With the last volley I glanced up into the harsh blue sky.
Three white doves were winging their way silently overhead.

I could not have imagined them.
They were as distinct as the mother's shouted accusations,
the keening of the other women, and the incessant buzzing of the hornets
as they blundered among the gravestones.

Why should I have doubted such a sign?
That whole summer was full of images aching to be given meaning.


Two weeks after the funeral we were walking downhill when a car appeared
making a slow ascent up the steep gradient to the cemetery.

We stood to one side and let it pass.
One of the passengers scowled at us as he went by.
It seemed as if he was our enemy.

My companion told me he was the dead man's brother,
but his face seemed strangely familiar.
Later I recalled that he was the man who killed the caterpillar.

His brother had been crushed against a wall
by a fellow conscript revving a truck
left carelessly in reverse.

The dust raised by the car settled on our skin and clothing.
We brushed ourselves down and continued toward the outskirts of the village.

In the vineyards along the road the grapes had reached their full size
and were beginning to ripen.


In progress there is decay...
In the blind rush to be modern all that which is old is left to suffer unto death.

Who considers the real cost when they contemplate the future profit?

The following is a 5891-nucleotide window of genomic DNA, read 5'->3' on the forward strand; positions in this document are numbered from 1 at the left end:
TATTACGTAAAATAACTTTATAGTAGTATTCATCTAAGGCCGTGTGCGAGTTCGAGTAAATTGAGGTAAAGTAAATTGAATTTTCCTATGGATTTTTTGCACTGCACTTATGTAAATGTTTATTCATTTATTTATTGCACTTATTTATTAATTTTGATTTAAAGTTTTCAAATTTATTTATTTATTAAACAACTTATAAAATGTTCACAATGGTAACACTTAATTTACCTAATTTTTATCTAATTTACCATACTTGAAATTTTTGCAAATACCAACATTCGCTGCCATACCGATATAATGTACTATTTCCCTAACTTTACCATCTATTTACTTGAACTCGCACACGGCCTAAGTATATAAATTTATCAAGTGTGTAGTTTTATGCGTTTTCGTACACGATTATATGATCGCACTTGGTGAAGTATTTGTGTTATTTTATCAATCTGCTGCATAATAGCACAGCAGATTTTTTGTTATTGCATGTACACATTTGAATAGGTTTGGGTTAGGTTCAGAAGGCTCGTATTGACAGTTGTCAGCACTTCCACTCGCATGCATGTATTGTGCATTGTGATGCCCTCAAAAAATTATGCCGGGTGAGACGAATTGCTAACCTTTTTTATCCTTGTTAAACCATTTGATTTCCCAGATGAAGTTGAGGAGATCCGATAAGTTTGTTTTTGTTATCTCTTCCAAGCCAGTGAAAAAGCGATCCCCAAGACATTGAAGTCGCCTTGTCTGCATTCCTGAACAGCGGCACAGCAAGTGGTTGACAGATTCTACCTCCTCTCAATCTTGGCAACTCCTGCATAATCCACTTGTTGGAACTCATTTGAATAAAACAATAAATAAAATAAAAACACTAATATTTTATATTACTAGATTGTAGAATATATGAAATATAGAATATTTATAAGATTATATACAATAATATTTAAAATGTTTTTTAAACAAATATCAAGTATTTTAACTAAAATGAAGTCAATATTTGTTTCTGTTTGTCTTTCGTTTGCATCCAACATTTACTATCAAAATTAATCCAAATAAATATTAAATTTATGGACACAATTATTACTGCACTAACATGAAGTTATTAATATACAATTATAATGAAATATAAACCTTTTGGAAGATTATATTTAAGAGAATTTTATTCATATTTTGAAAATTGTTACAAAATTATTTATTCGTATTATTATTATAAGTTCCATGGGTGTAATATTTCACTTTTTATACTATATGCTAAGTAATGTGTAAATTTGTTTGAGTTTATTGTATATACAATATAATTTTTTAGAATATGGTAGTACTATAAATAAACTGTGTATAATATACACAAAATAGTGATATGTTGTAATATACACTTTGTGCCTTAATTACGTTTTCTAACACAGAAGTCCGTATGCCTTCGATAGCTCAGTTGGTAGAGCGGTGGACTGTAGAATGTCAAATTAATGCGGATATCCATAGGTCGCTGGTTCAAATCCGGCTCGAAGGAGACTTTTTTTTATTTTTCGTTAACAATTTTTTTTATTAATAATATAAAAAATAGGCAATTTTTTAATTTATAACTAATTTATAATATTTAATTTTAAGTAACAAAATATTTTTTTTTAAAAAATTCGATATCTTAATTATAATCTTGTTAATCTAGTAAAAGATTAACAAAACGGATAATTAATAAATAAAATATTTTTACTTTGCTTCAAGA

How far upriver need we go to escape the probing finger
which seeks out all that can be utilized for quick and easy money
but does not consider the more enduring harm?

As the roots are disturbed, the trees felled, the earth torn asunder,
what will our children inherit of that which was once taken for granted:
the inevitability of season following season, the rhythm of the work being done,
the pattern of life passed down from father to son, from mother to daughter?

Now we have left the land and turned to the town with all its phantom pleasures:
comfort bought at a bitter price.

We have sold our bodies to a toil from which we do not share the harvest.
Our only solace the clink of coins, the flicking of the dirty banknotes
between our fingers, as we buy the next luxury to replace the simple joy

...our forefathers once took in the swoop of the swallow,
the budding of the vines, the rolling motion of the donkey carrying us to the fields,
the smell of newly-baked bread shaped with our own hands,
the quiet of the village at sunset, the voices of the children
ringing through the clear air across the valley...

He dodges the cars at the crossroads.
His nostrils recoil and burn from the diesel and petrol fumes.
His eyes restlessly scanning the shop windows and the faces of young women
seeking that which he has forgotten and no longer cares to find.

The ships in the harbour have unloaded their goods.
There will be more now to be bought.

Later he will go to sell his soul and bravely smoke a cigarette
whilst considering his future and the price of bricks.

© Michael Elliman 2003.